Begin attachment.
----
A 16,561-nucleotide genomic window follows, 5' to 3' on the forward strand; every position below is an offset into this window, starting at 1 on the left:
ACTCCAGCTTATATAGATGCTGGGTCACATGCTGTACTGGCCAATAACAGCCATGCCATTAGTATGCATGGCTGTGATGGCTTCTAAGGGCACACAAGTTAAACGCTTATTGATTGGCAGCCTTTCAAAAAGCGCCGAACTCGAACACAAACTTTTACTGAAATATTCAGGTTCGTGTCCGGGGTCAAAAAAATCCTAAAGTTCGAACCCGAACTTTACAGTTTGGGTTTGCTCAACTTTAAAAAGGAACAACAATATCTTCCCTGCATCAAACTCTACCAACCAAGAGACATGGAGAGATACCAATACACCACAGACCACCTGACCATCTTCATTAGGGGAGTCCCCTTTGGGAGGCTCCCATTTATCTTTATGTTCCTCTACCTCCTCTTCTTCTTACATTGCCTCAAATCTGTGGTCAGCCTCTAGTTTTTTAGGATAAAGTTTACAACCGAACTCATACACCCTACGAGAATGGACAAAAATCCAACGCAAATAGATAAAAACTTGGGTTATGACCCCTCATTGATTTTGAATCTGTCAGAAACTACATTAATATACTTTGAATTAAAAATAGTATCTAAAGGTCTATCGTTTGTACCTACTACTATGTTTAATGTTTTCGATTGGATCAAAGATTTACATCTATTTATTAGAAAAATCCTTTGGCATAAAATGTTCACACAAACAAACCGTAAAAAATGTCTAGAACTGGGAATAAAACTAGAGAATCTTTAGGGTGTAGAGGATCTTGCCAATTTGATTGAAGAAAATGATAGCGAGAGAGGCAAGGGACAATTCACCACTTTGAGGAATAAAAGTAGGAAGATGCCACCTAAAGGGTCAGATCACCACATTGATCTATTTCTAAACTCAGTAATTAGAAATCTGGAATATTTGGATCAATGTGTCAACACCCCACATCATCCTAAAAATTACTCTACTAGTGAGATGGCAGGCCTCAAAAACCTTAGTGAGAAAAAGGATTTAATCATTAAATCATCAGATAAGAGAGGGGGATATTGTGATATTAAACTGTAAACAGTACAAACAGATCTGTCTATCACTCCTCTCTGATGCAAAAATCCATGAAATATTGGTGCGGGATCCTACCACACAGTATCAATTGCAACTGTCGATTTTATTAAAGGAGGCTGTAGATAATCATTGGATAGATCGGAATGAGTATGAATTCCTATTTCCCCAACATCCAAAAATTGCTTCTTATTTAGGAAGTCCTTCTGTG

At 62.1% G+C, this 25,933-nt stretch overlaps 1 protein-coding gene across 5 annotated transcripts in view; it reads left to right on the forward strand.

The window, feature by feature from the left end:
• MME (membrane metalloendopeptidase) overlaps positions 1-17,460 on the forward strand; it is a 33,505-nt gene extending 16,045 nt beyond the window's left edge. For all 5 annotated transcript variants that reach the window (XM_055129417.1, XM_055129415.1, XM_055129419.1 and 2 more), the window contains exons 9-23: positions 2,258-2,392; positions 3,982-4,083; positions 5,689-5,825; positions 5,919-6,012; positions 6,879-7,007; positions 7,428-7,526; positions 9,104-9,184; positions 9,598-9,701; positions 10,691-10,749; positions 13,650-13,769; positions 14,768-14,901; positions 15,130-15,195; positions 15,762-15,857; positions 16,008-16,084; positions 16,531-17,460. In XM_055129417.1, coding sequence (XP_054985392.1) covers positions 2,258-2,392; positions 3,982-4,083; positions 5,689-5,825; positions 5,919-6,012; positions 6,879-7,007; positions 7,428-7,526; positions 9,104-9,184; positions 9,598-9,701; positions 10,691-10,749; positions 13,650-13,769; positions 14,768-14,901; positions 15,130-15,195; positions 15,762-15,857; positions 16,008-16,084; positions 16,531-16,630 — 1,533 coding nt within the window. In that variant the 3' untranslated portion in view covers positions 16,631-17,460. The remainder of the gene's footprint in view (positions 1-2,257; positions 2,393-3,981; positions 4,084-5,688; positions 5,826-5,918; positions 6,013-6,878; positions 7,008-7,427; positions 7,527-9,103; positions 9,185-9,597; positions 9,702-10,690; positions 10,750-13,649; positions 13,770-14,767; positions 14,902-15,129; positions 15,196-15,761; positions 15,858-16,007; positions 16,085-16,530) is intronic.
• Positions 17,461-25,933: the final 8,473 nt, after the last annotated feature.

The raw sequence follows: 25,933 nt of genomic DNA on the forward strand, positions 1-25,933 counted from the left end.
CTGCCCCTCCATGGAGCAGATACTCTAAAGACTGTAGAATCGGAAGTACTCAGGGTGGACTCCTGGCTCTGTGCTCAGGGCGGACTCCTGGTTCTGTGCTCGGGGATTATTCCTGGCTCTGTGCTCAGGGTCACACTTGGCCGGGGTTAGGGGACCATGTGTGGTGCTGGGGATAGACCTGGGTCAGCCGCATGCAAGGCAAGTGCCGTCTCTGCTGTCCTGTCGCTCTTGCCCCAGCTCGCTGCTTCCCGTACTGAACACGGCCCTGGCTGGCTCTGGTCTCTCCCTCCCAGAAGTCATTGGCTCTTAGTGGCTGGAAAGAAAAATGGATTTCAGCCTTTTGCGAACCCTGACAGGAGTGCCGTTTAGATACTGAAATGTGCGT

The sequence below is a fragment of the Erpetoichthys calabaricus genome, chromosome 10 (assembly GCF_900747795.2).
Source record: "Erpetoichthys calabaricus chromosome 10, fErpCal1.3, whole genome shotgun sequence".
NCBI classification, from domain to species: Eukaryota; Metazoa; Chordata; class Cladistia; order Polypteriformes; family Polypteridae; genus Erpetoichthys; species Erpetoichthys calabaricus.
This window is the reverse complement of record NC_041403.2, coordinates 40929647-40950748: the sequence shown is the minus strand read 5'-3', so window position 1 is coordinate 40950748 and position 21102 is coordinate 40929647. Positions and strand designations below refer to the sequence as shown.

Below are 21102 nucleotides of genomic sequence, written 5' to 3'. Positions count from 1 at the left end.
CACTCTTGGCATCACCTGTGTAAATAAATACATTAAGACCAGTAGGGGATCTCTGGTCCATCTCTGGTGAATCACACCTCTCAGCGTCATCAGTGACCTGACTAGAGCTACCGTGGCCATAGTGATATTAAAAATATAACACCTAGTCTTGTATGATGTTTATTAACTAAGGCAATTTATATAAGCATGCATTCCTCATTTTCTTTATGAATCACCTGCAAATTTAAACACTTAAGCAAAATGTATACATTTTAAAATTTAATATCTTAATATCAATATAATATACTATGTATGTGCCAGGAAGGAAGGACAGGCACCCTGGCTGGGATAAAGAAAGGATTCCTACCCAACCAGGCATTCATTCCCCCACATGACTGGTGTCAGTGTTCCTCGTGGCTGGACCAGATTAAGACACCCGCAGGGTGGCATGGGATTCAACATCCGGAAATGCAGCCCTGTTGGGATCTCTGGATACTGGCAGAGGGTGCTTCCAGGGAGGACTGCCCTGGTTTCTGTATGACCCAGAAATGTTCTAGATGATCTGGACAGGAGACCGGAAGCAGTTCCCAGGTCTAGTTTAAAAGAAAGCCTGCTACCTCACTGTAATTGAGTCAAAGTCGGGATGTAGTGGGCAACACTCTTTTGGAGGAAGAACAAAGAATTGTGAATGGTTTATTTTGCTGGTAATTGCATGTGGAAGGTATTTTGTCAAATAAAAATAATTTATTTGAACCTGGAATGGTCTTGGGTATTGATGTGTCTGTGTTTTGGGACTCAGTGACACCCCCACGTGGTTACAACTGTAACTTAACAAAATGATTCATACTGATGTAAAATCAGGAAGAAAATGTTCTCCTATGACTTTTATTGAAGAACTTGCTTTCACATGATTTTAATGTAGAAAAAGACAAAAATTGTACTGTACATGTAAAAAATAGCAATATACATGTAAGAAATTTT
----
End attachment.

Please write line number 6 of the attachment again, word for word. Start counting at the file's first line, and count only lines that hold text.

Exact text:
• Positions 17,461-25,933: the final 8,473 nt, after the last annotated feature.